Are you a “Byrd Watcher”? I’m speaking in the genealogical sense, of course. We have an inquiry in the comments section a few posts back from Mr. Scott Welch concerning Sallie Byrd Langdon and the Sutton Byrd line of Byrd’s. Click the links and see if you can help.
By the way, clicking Scott’s name will take you to his blog…Our Sovereign Joy (well now you can click here too) and he has been added to the list of Bone Newcomers (Fresh on the Bone) over there on the sidebar.
Question of my own for you Scott. Are you saying, and do you have proof, that Washington Byrd (son of Sutton & Margaret “Peggy” Johnson Byrd) is the same person as George Washington Byrd (husband of Harriet Beasley Byrd & father of Troy Pinkney Byrd)?
Still no word from Pop’s surgeon on a date for the operation. The baby grandson, Jonathan, came and cut the grass today. So what if he’s 15, got a goatee, and quickly heading toward 6 feet tall, he’s still the baby grandson…and a good boy too!
As for me, I am feeling better every day. I went ahead and stayed home today so I could be sure to kick this stuff on out of me. I have to teach all day at the Academy on Friday so I have to get better than I am. I’ve been sleeping so much I almost feel like a zombie! Must be that I need it.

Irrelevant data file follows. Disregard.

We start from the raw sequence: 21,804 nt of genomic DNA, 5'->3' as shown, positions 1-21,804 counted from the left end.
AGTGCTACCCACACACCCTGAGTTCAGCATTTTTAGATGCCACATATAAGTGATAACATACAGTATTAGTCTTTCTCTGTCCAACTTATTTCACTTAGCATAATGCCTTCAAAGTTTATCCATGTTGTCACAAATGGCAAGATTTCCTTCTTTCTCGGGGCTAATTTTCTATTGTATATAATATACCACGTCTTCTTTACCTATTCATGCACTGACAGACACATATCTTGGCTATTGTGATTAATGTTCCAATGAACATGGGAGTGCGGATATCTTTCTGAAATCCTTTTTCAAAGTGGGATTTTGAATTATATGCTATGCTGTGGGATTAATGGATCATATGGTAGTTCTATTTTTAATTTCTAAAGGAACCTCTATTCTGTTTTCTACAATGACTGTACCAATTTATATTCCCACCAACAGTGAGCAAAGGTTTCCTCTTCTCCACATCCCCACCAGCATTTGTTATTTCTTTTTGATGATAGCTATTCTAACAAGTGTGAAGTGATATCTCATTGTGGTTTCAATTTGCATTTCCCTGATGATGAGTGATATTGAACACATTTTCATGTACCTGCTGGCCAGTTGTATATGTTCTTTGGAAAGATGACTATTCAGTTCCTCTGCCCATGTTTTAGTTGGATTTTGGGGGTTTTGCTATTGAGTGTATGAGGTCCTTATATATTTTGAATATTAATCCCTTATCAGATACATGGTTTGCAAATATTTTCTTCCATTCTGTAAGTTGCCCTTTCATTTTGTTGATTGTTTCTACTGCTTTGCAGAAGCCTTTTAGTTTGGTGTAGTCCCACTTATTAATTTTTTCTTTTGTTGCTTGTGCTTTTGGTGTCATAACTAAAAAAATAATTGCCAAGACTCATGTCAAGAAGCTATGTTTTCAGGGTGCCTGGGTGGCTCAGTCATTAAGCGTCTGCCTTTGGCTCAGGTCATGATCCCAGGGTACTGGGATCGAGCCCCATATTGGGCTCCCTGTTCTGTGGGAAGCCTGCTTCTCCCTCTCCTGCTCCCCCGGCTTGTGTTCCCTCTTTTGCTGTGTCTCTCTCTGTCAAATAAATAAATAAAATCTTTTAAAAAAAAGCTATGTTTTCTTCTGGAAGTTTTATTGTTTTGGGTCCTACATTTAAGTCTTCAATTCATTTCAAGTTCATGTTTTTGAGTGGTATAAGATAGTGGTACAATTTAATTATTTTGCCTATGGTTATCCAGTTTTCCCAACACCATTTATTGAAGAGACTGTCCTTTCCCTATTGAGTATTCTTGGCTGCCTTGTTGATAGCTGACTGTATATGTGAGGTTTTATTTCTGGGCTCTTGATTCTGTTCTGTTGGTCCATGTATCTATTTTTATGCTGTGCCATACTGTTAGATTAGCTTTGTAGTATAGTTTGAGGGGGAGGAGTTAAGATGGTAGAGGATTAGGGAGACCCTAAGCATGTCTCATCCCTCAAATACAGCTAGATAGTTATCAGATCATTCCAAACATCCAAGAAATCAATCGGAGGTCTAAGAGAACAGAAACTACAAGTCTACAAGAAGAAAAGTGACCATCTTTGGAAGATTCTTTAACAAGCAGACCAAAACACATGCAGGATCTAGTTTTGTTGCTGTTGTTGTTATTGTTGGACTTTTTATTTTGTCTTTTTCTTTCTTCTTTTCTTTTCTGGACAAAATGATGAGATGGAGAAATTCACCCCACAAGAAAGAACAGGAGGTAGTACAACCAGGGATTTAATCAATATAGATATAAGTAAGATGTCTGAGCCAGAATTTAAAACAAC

Thanks for all the well wishes. You folks are the best.
Bone Collectin’ update today…
Added a pile of Death Certificates, thanks in big big part to Say-rah for her Beasley donations. You can find them all easily in the New Stuff.
By the way Say-rah, I ran into an Isaac Beasley (b. abt 1790) married Phereby Roberts in Johnston County 7-7-1829. Do you know anything about him?
Nita – I got your Langdon package in the mail and I am working my way through it. I’ll get back with you as soon as I can. Thanks so much for sharing.
I’ve been working diligently with Jimmy on uncovering an elusive Holmes line and it is about to give both of us a fit. We may need a prayer or two from the rest of you! By the way, he sent me a wonderful picture of his Great Grandmother, Mary Margaret “Ciss” Whittington Holmes Byrd. I hope to share it with you all soon.
Bobbie in Florida contacted me for help tracking down her Mother’s line of Stancils from the Harnett County area. With a couple of names and round about dates, we were finally successful and she is off and running! As it turned out, her Stancils, hooked in to my Norris line so it’s all good.
Still trudging along with St. Mary’s Grove Free Will Baptist Church Cemetery. It’ll get there eventually…maybe…I hope.